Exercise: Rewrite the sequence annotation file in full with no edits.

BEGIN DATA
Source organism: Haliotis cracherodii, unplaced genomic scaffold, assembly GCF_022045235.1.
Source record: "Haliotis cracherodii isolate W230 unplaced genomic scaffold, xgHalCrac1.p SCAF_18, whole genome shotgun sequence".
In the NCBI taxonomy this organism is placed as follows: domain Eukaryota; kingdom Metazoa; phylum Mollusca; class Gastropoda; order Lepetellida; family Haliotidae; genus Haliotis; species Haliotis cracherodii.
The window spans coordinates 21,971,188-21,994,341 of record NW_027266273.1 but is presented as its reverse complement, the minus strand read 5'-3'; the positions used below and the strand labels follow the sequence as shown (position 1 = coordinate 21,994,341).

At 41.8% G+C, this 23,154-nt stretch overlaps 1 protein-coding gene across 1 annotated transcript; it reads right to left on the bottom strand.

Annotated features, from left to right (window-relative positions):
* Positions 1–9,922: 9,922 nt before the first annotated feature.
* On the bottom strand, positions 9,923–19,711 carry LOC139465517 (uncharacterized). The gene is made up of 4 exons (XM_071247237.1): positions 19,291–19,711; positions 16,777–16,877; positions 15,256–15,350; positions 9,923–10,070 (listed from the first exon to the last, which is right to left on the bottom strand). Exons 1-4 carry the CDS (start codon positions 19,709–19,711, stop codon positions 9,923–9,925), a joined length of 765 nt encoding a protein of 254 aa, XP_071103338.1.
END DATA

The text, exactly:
Source organism: Haliotis cracherodii, unplaced genomic scaffold, assembly GCF_022045235.1.
Source record: "Haliotis cracherodii isolate W230 unplaced genomic scaffold, xgHalCrac1.p SCAF_18, whole genome shotgun sequence".
In the NCBI taxonomy this organism is placed as follows: domain Eukaryota; kingdom Metazoa; phylum Mollusca; class Gastropoda; order Lepetellida; family Haliotidae; genus Haliotis; species Haliotis cracherodii.
The window spans coordinates 21,971,188-21,994,341 of record NW_027266273.1 but is presented as its reverse complement, the minus strand read 5'-3'; the positions used below and the strand labels follow the sequence as shown (position 1 = coordinate 21,994,341).

At 41.8% G+C, this 23,154-nt stretch overlaps 1 protein-coding gene across 1 annotated transcript; it reads right to left on the bottom strand.

Annotated features, from left to right (window-relative positions):
* Positions 1–9,922: 9,922 nt before the first annotated feature.
* On the bottom strand, positions 9,923–19,711 carry LOC139465517 (uncharacterized). The gene is made up of 4 exons (XM_071247237.1): positions 19,291–19,711; positions 16,777–16,877; positions 15,256–15,350; positions 9,923–10,070 (listed from the first exon to the last, which is right to left on the bottom strand). Exons 1-4 carry the CDS (start codon positions 19,709–19,711, stop codon positions 9,923–9,925), a joined length of 765 nt encoding a protein of 254 aa, XP_071103338.1.